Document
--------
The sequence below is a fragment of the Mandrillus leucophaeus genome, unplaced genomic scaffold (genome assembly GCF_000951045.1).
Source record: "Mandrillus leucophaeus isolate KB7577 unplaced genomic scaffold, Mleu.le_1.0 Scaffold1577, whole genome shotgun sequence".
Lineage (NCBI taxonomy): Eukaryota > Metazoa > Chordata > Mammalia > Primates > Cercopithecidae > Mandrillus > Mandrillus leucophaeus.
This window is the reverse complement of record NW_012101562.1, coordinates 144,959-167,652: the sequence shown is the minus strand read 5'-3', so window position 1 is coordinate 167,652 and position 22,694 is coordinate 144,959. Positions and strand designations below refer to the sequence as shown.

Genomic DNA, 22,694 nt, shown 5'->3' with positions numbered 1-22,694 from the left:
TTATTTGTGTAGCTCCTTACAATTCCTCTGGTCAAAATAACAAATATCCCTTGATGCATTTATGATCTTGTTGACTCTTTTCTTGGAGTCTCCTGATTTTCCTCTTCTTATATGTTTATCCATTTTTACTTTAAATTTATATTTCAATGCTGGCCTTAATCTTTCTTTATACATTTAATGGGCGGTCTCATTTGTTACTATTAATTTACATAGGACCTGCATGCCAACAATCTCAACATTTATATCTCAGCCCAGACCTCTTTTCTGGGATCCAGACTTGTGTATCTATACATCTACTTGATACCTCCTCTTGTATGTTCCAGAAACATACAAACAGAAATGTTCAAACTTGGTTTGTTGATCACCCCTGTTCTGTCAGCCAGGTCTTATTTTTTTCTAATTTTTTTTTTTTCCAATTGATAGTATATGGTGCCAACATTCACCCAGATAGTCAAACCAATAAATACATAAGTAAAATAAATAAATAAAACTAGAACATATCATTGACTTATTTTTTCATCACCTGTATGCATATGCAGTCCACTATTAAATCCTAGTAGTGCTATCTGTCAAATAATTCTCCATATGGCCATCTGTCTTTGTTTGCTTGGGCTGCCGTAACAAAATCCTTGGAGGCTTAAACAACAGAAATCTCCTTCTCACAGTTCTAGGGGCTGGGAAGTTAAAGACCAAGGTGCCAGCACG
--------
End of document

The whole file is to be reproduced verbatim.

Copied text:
The sequence below is a fragment of the Mandrillus leucophaeus genome, unplaced genomic scaffold (genome assembly GCF_000951045.1).
Source record: "Mandrillus leucophaeus isolate KB7577 unplaced genomic scaffold, Mleu.le_1.0 Scaffold1577, whole genome shotgun sequence".
Lineage (NCBI taxonomy): Eukaryota > Metazoa > Chordata > Mammalia > Primates > Cercopithecidae > Mandrillus > Mandrillus leucophaeus.
This window is the reverse complement of record NW_012101562.1, coordinates 144,959-167,652: the sequence shown is the minus strand read 5'-3', so window position 1 is coordinate 167,652 and position 22,694 is coordinate 144,959. Positions and strand designations below refer to the sequence as shown.

Genomic DNA, 22,694 nt, shown 5'->3' with positions numbered 1-22,694 from the left:
TTATTTGTGTAGCTCCTTACAATTCCTCTGGTCAAAATAACAAATATCCCTTGATGCATTTATGATCTTGTTGACTCTTTTCTTGGAGTCTCCTGATTTTCCTCTTCTTATATGTTTATCCATTTTTACTTTAAATTTATATTTCAATGCTGGCCTTAATCTTTCTTTATACATTTAATGGGCGGTCTCATTTGTTACTATTAATTTACATAGGACCTGCATGCCAACAATCTCAACATTTATATCTCAGCCCAGACCTCTTTTCTGGGATCCAGACTTGTGTATCTATACATCTACTTGATACCTCCTCTTGTATGTTCCAGAAACATACAAACAGAAATGTTCAAACTTGGTTTGTTGATCACCCCTGTTCTGTCAGCCAGGTCTTATTTTTTTCTAATTTTTTTTTTTTCCAATTGATAGTATATGGTGCCAACATTCACCCAGATAGTCAAACCAATAAATACATAAGTAAAATAAATAAATAAAACTAGAACATATCATTGACTTATTTTTTCATCACCTGTATGCATATGCAGTCCACTATTAAATCCTAGTAGTGCTATCTGTCAAATAATTCTCCATATGGCCATCTGTCTTTGTTTGCTTGGGCTGCCGTAACAAAATCCTTGGAGGCTTAAACAACAGAAATCTCCTTCTCACAGTTCTAGGGGCTGGGAAGTTAAAGACCAAGGTGCCAGCACG